In the U.K. we have an ever increasing tax burden – funding our modern-day needs has become increasingly onerous yet we rarely, if ever, celebrate the taxation process. The reverse is often true, tax avoidance is so deeply ingrained in culture that we don’t bat an eyelid at the weird and wonderful tax-dodging scams employed by the rich and famous. But we should.
For as long as I can remember, tax is used as a punitive beating stick, a way to leverage policy to effect behavioural change and whilst it might be effective in making change (eg reduced tax on diesel cars) it suffers from the long-term affect of negatively framing all aspects of taxation.
If taxation is viewed as a punishment (for doing wrong?), then how can we celebrate our regular, pay as you go tax that most of us pay? It’s highly likely that the negative framing of the whole taxation world hurts its image, reduces receipts, encourages avoidance, creates universal disdain, and turns the subject of taxation into political poison..
We should celebrate the tax mechanism. In the last hundred years years or so, tax receipts have funded some of the world’s most amazing achievements: stuff like universal healthcare, or putting a man on the moon would not have happened without large-scale, ubiquitous public taxation. Tax is a great thing.
Despite the enormous public benefit, or carrot, that comes from systemic taxation it’s still seen as an unsavoury stick, used to beat those that dont adhere to government policy. And that’s wrong, we should all embrace paying our taxes, much of it goes to help out those less fortunate and that’s a good thing, surely.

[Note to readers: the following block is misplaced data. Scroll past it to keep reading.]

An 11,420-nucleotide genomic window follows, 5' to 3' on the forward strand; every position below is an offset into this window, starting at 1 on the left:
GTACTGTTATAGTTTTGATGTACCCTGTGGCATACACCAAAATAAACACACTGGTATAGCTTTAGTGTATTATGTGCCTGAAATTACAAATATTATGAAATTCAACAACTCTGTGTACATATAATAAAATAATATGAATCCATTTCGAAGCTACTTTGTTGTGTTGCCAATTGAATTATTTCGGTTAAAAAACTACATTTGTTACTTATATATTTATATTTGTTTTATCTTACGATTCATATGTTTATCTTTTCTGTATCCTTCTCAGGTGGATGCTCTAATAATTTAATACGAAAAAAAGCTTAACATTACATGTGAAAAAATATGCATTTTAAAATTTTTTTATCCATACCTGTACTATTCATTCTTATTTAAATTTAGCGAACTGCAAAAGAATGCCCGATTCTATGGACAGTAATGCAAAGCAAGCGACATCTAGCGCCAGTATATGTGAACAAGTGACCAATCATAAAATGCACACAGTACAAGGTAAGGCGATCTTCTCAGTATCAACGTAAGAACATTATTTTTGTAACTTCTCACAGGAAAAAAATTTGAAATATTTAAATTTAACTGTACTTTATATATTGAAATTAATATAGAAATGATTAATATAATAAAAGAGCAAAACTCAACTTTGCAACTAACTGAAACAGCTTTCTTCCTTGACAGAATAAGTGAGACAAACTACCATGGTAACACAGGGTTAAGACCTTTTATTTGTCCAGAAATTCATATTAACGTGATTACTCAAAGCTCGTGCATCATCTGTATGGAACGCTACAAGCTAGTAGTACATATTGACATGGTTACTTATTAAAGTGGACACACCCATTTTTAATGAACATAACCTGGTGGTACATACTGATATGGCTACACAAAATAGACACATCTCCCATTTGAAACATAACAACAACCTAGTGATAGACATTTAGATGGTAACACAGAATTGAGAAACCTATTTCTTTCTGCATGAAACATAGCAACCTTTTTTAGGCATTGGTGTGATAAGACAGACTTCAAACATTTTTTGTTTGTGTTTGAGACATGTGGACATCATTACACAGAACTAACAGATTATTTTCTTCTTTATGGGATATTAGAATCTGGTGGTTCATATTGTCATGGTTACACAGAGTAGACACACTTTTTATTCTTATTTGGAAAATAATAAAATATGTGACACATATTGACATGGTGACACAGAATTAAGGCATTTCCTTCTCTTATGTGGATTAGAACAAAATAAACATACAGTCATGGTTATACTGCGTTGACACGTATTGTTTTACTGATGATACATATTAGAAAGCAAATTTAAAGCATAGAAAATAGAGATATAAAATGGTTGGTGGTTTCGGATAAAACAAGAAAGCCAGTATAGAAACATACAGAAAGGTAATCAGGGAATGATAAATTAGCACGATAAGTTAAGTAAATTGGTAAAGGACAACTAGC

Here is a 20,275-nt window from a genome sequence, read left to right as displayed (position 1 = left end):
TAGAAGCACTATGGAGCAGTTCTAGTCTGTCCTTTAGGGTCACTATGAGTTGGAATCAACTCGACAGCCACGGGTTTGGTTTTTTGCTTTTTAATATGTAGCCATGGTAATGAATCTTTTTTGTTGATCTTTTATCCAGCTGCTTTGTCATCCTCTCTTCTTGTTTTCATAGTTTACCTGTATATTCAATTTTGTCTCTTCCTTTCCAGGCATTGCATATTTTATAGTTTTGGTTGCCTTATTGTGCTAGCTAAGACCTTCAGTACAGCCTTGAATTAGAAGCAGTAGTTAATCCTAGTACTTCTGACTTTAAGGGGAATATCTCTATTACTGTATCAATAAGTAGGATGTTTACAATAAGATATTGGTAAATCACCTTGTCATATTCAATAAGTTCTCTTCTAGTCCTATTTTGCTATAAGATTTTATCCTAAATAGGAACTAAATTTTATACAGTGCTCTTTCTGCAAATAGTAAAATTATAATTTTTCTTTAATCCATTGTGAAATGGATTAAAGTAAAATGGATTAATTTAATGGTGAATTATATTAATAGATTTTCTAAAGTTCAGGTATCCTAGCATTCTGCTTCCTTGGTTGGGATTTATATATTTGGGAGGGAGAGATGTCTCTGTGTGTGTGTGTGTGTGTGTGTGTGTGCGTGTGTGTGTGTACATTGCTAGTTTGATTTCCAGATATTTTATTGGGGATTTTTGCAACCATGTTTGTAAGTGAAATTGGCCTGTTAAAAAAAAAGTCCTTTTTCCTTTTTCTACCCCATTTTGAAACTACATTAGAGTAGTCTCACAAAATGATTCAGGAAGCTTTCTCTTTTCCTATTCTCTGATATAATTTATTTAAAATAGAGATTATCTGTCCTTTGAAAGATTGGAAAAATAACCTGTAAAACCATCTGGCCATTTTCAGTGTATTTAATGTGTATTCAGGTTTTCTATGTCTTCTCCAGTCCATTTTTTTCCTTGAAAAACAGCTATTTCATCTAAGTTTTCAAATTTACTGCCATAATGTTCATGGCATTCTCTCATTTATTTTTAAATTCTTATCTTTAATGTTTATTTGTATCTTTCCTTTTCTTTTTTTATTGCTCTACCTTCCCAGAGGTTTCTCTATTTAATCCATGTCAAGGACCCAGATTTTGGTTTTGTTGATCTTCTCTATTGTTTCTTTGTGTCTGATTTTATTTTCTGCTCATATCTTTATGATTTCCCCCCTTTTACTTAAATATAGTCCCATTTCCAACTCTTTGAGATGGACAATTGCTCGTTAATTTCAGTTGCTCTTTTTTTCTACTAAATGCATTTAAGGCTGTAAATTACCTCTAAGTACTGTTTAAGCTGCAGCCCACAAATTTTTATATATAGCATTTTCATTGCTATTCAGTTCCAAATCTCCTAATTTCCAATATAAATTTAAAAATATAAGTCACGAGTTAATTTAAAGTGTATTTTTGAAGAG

If taxation is so smashingly good, perhaps we should all pay more? In fact, looking at the public finances of most western countries, we should all pay a lot more in taxes – there are very few downsides to a paying more tax, except the increase in avoidance. So why, then, do governments shy away from ratcheting up the tax take? Maybe the historical negative framing of taxation makes it appear to be an indicator of doing wrong, put more bluntly it’s often seen as measure of how well governments are doing.
How crazy is that? Surely the role of government is to govern, to manage society and oversee advancement and regulate unfairness. That requires a mandate (the popular vote) and a mechanism to effect change, usually based around money.
Sadly, money is one of the poorest motivators of change and it’s use as the “stick” part of delivering “carrot & stick” policy is deeply flawed. Taxation is not a penalty to be avoided at all costs, it should be celebrated as fundamental part of fair society and a super simple way of redistributing wealth (or sharing the luck, as I like to call it).
Instead it’s a political hot potato that hamstrings public policy, restricts growth through capped public investment, and drives ever more “creative” macro economics (think PFI, mass privatisation) that more often than not rewards the elite and contributes little to wider society.
Before you start shouting “you Marxist” or “commie”, remember this is about taxation, and not a conspiracy to brainwash a nation. More money spent on our healthcare system, law and order, social services and pensions is universally accepted as a good thing. Conversely, poor public finances, mounting debt and the cost of borrowing is a bad thing.
It’s time that public taxation had a makeover, stop negatively framing its application and make “doing your bit for society” a good thing, something to be proud of – maybe the most altruistic thing the common man will do in their life.